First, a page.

“And our whole goal, or for me anyway as his coach and his friend, was to set him up for life so he doesn’t have to fight anymore. He’s got a beautiful family, and I just want all the best for him in the future, so he doesn’t have to be one of these guys who has to keep fighting because he didn’t save his money or didn’t work his money well.”

While his Cooking with Volk videos on YouTube showcase a keen culinary interest, among other pursuits and investments, the 35-year-old freely admits he is most comfortable in camp, putting in the work for his next entry into the Octagon.

But Volkanovski also knows he can’t go on forever, though he insists he is in peak condition at 35 and plans to prove that against Topuria this weekend.

“I still feel great. I think I’m definitely going to teach this bloke a lesson and remind everyone — a lot of people are [saying] ‘is he done, is he this, is he that — but I guarantee you on February 18th, they’re going to be saying there’s nothing left for him at featherweight, he’s got to do this, he’s got to do that, so we’ll see what’s next.

“But I want to be active. We’re already throwing dates around; obviously I’m taking Ilia seriously, but I would love to bounce back, whether there is another card in Australia later in the year, maybe I get one before then and then come back here [to Sydney]. I don’t know, but it’s definitely a good year that we’re going to have this year.”

While it will elicit laughter from many UFC fans, Volkanovski hasn’t given up hope of becoming a two-division UFC champion. However, he acknowledges the loss to Makhachev in Abu Dhabi has made such a goal far more difficult.

Taking the fight on 11 days’ notice was bold, but coach Lopez said the fact Volkanovski had a “puncher’s chance” was enough of a reason to take a “gamble”.

Asked whether there was a situation in which he would give up competing at featherweight and commit himself entirely to the lightweight division, Volkanovski said: “I don’t know. I don’t know. I’m just glad there’s a clear guy right now, that’s all I’m really thinking of in the featherweight [division] right now, I’m not really paying attention to everything that’s going on.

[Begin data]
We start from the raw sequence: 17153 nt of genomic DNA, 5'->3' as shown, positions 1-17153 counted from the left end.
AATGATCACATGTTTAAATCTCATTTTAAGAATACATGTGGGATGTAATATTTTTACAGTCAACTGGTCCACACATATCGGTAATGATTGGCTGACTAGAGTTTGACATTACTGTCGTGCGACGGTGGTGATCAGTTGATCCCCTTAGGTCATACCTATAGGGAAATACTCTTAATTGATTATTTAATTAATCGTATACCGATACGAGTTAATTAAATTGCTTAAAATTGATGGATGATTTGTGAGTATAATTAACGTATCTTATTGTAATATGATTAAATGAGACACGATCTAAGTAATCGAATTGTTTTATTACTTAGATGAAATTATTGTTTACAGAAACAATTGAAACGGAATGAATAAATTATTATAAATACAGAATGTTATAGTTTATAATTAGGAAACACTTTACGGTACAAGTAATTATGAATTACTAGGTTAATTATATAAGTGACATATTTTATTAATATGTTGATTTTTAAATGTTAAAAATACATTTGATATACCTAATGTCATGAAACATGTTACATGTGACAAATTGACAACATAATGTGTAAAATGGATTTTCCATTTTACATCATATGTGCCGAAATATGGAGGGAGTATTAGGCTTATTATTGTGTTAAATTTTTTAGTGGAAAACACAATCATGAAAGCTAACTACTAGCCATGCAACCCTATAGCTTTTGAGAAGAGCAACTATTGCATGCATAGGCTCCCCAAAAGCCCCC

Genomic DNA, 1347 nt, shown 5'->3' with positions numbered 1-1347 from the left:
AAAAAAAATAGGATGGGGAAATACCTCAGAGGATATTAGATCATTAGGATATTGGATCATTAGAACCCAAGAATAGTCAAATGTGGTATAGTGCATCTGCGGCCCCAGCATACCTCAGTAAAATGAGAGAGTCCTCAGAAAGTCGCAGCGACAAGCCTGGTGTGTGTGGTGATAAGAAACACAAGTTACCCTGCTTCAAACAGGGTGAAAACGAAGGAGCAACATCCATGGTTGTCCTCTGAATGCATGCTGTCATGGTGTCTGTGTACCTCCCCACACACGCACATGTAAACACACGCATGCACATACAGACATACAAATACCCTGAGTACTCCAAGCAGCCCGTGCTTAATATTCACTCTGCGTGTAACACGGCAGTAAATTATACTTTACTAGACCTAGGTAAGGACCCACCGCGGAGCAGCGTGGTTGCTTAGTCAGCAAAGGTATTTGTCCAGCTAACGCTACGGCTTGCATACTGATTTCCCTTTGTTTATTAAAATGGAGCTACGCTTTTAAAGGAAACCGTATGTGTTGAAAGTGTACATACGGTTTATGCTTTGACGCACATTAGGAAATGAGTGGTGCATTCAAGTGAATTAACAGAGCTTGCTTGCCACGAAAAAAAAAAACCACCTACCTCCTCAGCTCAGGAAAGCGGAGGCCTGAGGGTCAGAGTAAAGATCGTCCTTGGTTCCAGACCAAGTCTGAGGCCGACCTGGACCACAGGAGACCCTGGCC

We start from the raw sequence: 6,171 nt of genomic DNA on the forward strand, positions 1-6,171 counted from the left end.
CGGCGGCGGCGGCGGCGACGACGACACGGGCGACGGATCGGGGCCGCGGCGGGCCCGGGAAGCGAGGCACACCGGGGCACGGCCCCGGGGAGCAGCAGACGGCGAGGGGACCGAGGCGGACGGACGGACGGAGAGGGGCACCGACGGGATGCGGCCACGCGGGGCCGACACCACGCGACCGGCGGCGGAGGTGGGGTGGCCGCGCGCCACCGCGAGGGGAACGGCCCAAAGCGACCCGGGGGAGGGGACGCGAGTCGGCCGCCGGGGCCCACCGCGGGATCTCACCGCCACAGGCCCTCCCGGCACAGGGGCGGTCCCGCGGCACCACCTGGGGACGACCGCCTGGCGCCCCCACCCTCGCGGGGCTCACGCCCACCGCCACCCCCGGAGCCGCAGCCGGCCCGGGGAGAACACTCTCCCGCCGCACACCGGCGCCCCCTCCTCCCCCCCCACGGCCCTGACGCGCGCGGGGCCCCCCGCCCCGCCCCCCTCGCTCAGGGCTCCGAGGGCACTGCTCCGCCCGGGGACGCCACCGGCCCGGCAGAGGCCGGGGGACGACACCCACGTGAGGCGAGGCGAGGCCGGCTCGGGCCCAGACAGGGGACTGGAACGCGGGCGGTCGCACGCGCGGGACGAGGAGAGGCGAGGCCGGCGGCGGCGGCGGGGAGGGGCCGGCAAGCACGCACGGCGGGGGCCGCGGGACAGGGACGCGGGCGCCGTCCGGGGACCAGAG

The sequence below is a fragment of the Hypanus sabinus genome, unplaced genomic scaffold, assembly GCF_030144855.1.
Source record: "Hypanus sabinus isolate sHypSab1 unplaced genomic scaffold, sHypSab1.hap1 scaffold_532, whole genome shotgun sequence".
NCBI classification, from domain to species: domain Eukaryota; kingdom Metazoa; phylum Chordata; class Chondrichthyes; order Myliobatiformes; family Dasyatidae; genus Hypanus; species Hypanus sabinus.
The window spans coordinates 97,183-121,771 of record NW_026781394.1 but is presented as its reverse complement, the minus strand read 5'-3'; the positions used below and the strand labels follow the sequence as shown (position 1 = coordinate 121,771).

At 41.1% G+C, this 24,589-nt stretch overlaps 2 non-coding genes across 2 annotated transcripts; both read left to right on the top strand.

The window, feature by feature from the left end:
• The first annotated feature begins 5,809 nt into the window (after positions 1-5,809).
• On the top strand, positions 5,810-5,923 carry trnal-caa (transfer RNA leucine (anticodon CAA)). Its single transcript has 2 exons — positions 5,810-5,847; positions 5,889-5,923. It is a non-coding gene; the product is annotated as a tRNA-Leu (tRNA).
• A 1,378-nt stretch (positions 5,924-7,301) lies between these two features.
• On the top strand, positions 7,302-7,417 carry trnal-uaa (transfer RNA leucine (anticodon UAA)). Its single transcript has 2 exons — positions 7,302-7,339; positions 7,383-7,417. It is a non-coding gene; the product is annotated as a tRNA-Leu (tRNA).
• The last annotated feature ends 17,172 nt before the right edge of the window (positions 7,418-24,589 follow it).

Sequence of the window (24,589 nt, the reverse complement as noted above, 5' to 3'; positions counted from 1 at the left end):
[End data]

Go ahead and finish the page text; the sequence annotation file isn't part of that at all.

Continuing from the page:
“But there’s no clear guy but Ilia right now, he’s that guy, he’s the one that’s talking and all my attention’s there. But obviously lightweight does still excite me a lot, [so] until there’s another clear guy, or there’s a job or a date set [at featherweight], it’s very easy for me to shift all my energy to that [lightweight]. But like I said, all my energy is shifted onto Ilia right now.”

If anything, Volkanovski’s emotional postfight news conference may have endeared him even more to the Australian sporting community and to UFC fans around the world.

Honest and raw, it was a timely reminder that even some of the toughest people on the planet have moments of vulnerability. And that is no bad thing.

But he also wants to put that night behind him by silencing Topuria at UFC 298, proving he remains one of the promotion’s elite fighters in the process.

“I’m going to be setting a statement and humbling Ilia, 100%,” Volkanovski told ESPN. “Just winning is not enough. It doesn’t mean it has to be a finish. Obviously, that would be great; I don’t really care about that.

“But if I do get the finish, I want to embarrass him first, I want to teach him a lesson first, I want to humble him first, because if I just go out there and knock him out, he’ll [just say] ‘he caught me’.

“I’m going to show you that I am levels ahead and you’ve got a lot of work to do, and you’re going to thank me later for it because you’re going to work hard now and you’re going to earn your stripes rather than just giving them to you. And then I’m going to finish you. That’s what I’m planning on doing.”